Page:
received her BA in Rhetoric and Philosophy from UC Berkeley. She is a 2nd-year PhD student working on the exact sciences in antiquity. She is interested in the origins of Greek astronomy, astrology and medicine and their material and conceptual relationships to Near Eastern predecessors. Email: firstname.lastname@example.org
Inger Kuin is a second-year PhD student from Leiden, The Netherlands. After completing a BA in Philosophy at the University of Amsterdam, she did an MA in Journalism and worked as a reporter and editor for a Dutch newspaper and for Dow Jones Newswires. She returned to academia to complete an MA in Philosophy, and studied at the New School for Social Research in New York. After a year as a Post-baccalaureate student in Classics at Columbia University, she came to NYU. Her main interests include ancient philosophy, ancient political thought, and Greek authors of the first and second century AD. She will be giving two papers at the 2010 Society for Ancient Greek Philosophy conference in New York in October: “Religion and Therapy in Epicurus,” and “Forgiveness and Punishment in Plutarch’s On the Delays of Divine Vengeance.” Email: email@example.com
Michael Mascio is a ninth-year student who came to NYU from Johns Hopkins with a BA in Classics. He is writing his dissertation on “Horace and Philosophy.” His scholarly interests are Hellenistic philosophy and Latin poetry. He has taught Elementary Greek and Intermediate Latin (Cicero, Sallust, and Vergil), been a TA for Roman Republican History and MAP (NYU’s great books program), and in the summers taught Greek Tragedy, Mythology, Reading Latin for Graduate Students, and Ancient Greek History. He has given papers on "Horace and Cicero in Latin Literary History" at a joint colloquium of the University of North Carolina and Duke University (2004), "The Creation of an Aesthetic Hierarchy" at a workshop given by NYU's Poetics & Theory Program (2004), “From Philosophy’s Place to Death’s Embrace: Reading Spaces in Horace’s Epicurean Odes,” at Johns Hopkins University (2005), and “Aristippus and Ulysses in Horace, Epistles 1” at the APA (2007), and gave a paper entitled “Horace Sermones 2.7 and Cicero’s Paradoxa Stoicorum” at the 2008 APA meeting in Chicago. Email: firstname.lastname@example.org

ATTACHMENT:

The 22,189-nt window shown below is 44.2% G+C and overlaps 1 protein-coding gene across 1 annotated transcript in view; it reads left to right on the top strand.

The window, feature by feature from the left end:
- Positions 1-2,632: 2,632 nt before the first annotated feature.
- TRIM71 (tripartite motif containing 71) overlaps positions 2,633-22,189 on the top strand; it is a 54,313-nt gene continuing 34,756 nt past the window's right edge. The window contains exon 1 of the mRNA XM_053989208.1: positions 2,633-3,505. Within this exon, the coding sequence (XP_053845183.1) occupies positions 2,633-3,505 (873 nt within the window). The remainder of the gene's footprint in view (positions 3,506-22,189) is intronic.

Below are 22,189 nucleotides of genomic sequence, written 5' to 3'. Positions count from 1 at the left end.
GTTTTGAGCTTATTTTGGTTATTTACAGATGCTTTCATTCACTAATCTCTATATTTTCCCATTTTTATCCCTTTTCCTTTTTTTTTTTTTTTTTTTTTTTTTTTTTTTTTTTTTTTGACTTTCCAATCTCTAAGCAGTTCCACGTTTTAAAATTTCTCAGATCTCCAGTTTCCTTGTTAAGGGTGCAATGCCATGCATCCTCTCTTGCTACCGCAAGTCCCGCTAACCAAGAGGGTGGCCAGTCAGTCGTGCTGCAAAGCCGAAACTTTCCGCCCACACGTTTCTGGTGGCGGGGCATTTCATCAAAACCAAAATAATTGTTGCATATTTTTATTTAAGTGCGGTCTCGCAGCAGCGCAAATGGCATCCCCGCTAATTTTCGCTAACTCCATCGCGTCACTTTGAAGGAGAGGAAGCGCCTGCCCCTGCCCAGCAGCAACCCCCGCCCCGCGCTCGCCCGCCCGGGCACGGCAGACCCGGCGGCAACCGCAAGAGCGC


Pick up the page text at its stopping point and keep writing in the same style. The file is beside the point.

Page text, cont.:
Jay Mueller is a fouth-year student who came to NYU from Columbia with an MA in English. He received his BA from Eugene Lang College in philosophy and literary theory. His research interests include archaic Greek poetry and ancient literary theory, and he also studies the reception of classical literature. Email: email@example.com
Abhijit Nagaraj is a first-year Ph.D. student with broad interests in classical literature, ranging from the Aesopic tradition to Silver Latin epic. He received his B.A. from Columbia in 2010, where he was awarded the Caverly prize in classics. Email: firstname.lastname@example.org
Nathalie Sado Nisinson is a fifth-year graduate student currently working on a dissertation to be entitled “Greek Heroes, Roman Rituals: Cult and Culture Clash in Ovid's Heroides”. Her research interests include the works of Ovid, Augustan poetry in general, Augustan culture, Roman religion, and heroic mythology. She has served as a teaching assistant for classes on Roman history, classical mythology, and ancient epic. She acted as a preceptor for the NYU MAP program in the spring of 2009. She has taught intensive summer courses in classical mythology at NYU for two years. In November of 2009 she co-organized the NYU Graduate Student Conference ("Honey on the Cup: Didactic Poetry in the Ancient World") with Stephen Kidd. In April 2008 she gave a paper entitled “Death or Glory: Hero-cult as a Model for Public Grief in Pindar's Eighth Isthmian Ode” at the Fourth Biennial Graduate Student Conference hosted by the Classics Department of Harvard University and titled “Working Through Trauma in the Ancient World.” Nathalie graduated from Vassar College in 2005 with a BA in Classical Studies. Email: email@example.com